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City gives input on downtown affordable housing plan

No action was taken, but Sarasota city commissioners request more research before it comes up for a vote.

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At the onset of Monday’s Sarasota Clty Commission workshop on affordable housing, Commissioner Jen Ahearn-Koch wondered aloud why, if no input from commissioners will alter details in the plan before its formal presentation to the Planning Board, they were meeting at all.

She wasn’t alone.

“Well, I guess it's like having an argument with your wife,” Commissioner Debbie Trice offered as an analogy. “You tell her what you’re complaining about, and she’d say, ‘Yeah, I heard you, but I’m not taking any action.’”

Communication being critical to a successful relationship, City Manager Marlon Brown said a discussion between staff and commissioners that only a workshop can facilitate will make for a more perfect union when the zoning text amendments eventually come before the commission in a formal setting.

The proposed amendments are in part the result of two public workshops and meetings between planning staff and numerous downtown neighborhood groups. The first round of affordable housing incentives contained within them will apply only to the four downtown zoning districts. Plans for commercial corridors will follow later this year.

Chief among the proposed incentives are bonuses of up to four times the base density for new developments that voluntarily include a minimum of 15% of those bonus units priced for renters or buyers in three income tiers — 80% and below Sarasota County’s area median income, 81%-100% AMI and 101%-120% AMI. The formula is intended to yield 11.5% of new development units priced in those ranges.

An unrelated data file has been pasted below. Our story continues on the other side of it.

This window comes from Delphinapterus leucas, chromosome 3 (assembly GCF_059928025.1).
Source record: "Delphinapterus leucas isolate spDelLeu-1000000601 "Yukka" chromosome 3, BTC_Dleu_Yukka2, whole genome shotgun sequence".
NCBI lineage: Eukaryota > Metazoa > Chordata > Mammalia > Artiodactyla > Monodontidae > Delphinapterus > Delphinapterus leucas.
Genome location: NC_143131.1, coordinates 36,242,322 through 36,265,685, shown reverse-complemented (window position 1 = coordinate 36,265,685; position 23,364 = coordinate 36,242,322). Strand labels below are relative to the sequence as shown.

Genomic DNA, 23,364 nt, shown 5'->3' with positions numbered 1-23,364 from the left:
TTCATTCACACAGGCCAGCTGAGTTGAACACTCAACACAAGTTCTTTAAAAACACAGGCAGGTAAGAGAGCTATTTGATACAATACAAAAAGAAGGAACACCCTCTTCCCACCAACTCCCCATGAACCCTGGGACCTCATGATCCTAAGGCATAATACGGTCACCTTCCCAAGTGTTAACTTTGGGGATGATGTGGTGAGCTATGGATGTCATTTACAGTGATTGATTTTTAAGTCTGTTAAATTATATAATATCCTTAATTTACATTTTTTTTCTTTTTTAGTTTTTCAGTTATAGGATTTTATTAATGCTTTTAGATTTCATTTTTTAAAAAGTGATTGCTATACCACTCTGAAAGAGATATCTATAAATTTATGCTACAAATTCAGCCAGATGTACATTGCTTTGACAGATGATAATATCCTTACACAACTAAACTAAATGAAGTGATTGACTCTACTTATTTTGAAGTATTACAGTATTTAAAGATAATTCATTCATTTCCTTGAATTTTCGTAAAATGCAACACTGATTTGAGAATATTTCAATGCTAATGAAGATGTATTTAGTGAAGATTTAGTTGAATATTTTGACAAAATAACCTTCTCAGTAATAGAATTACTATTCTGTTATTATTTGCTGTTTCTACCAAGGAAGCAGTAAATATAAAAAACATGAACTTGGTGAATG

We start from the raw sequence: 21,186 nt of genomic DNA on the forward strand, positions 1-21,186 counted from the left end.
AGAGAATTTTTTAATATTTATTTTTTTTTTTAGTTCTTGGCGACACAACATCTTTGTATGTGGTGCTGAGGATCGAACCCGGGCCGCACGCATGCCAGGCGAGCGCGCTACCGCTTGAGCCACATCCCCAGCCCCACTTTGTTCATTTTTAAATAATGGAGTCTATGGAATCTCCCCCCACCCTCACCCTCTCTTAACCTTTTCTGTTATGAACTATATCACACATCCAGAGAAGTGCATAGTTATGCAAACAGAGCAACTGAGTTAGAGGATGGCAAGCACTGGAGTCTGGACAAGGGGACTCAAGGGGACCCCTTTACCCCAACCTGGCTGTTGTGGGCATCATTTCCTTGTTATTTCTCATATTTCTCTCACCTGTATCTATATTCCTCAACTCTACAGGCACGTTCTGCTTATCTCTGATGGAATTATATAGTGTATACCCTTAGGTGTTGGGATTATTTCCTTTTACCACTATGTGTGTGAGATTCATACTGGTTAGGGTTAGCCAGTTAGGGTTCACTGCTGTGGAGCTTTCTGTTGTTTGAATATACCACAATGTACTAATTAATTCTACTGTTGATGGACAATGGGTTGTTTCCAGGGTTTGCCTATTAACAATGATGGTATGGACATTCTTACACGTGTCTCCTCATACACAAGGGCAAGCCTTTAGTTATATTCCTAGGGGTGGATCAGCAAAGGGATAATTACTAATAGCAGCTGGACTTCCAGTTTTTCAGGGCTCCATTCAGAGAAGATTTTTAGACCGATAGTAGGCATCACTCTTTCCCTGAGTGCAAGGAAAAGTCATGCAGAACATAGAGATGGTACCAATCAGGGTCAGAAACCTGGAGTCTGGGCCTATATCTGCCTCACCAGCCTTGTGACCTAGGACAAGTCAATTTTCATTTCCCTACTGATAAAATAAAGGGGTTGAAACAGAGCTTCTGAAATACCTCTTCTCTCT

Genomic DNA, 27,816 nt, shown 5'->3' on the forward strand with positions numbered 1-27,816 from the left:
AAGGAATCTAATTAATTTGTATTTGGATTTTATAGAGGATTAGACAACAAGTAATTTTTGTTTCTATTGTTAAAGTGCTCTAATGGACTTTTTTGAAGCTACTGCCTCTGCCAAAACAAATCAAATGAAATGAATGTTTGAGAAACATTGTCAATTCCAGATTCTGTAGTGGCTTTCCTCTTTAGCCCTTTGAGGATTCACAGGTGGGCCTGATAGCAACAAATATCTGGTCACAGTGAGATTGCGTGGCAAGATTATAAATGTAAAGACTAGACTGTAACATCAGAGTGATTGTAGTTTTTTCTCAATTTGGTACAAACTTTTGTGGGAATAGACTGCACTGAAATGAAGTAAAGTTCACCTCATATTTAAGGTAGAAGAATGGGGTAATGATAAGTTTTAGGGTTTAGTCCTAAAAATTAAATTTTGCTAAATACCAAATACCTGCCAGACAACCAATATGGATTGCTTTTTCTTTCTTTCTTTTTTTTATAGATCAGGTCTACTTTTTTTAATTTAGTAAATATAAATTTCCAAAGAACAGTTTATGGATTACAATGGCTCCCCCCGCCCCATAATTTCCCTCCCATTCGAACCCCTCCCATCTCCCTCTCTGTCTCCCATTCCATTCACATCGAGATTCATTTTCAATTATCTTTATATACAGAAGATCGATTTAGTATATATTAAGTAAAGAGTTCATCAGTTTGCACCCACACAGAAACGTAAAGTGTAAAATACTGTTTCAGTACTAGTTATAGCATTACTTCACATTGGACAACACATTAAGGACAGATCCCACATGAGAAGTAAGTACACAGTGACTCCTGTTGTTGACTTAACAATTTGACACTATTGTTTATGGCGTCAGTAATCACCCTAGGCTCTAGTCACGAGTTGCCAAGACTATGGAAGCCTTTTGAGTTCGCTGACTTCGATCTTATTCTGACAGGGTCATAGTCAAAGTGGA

Along with Planning Director Steven Cover, three planning staff members made the same presentation to commissioners that they made at a March 1 town hall. It will also be the same one they present to the Planning Board, which will make its recommendation on the plan at its May meeting. 

It was not received without pushback, though, led by Ahearn-Koch who said the city isn’t getting enough affordable and attainable units in exchange for the density bonus offered.

She also challenged staff’s insistence that developers say a less generous bonus density and ratio of affordable-to-market rate units will yield no tangible results.

“I've reached out to you all about (Miami Commissioner) Ken Russell,” she said. “They are building right now inclusionary housing in downtown Miami and having a tremendous amount of success, and they are including much higher percentages of attainable housing units. There are affordable housing developers who would be more than happy with those numbers.”

Trice asked staff to include income distribution data to show the percentage of the population at the three target AMI tiers, which may provide guidance on where the city should focus its efforts.

“We don't know if half of our population that's below that median (income) is also below 80%. We don't know that whether half of our population that's over the 120% AMI are the people who want the super luxury,” Trice said. “Let's get the distribution so we can show factually why we are aiming for this distribution for affordable housing.”



Andrew Warfield

Andrew Warfield is the Sarasota Observer city reporter. He is a four-decade veteran of print media. A Florida native, he has spent most of his career in the Carolinas as a writer and editor, nearly a decade as co-founder and editor of a community newspaper in Mecklenburg County, North Carolina.

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